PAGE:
The iPad can’t get better at these tasks without becoming either more like an iPhone or more like a Mac. For the iPad to become just as good as the iPhone, it would need to be smaller, equipped with a better camera, and sold with carrier subsidies and mobile data plans. But this would turn it into “just a big iPhone.” So this can’t be iPad’s future.
For the iPad to become just as good as the Mac, it would need to be larger, faster, equipped with expansion ports, and powered by software that supports legacy features like windowed applications and an exposed file system. But this would turn the iPad into a Macbook Pro with a touch screen and a detachable keyboard. This can’t be iPad’s future, either.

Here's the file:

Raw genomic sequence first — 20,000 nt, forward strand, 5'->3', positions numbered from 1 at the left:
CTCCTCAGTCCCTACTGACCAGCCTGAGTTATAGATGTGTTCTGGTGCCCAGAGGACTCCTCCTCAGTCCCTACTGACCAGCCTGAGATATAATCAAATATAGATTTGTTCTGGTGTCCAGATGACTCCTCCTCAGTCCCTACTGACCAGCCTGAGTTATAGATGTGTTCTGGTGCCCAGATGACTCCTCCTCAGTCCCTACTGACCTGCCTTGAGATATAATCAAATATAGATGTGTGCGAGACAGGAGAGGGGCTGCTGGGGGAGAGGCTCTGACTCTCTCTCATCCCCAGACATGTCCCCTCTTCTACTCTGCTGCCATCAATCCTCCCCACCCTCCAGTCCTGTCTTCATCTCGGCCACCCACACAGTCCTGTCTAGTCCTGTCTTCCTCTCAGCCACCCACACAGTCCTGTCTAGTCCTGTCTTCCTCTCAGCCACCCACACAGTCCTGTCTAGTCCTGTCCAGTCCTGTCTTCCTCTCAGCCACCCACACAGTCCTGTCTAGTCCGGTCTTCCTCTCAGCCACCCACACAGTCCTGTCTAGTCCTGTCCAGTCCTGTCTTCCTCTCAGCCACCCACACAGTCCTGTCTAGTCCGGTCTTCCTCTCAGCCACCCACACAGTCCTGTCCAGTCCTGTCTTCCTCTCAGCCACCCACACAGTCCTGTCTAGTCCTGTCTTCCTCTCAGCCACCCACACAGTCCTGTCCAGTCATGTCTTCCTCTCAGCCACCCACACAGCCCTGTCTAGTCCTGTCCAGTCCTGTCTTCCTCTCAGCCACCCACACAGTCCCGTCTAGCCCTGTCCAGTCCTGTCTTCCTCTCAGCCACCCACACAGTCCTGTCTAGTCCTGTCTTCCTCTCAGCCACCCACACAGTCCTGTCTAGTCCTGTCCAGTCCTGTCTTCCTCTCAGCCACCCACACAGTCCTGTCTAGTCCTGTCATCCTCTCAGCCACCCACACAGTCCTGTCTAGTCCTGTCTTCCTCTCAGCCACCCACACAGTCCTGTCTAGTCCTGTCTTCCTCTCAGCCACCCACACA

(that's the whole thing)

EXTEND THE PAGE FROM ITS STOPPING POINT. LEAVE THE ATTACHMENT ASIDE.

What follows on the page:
This analysis mirrors my own usage patterns—since getting a more powerful MacBook Pro about a year ago (about seven months after getting a more powerful iPhone), the combination of the two have become my go-to devices more often than my iPad. My iPhone 5 is capable enough to be my go-to device for just about everything, and anything else immediately falls on my Mac. It’s not that I don’t enjoy the iPad as a device, but it has become better suited as a secondary device for specific tasks.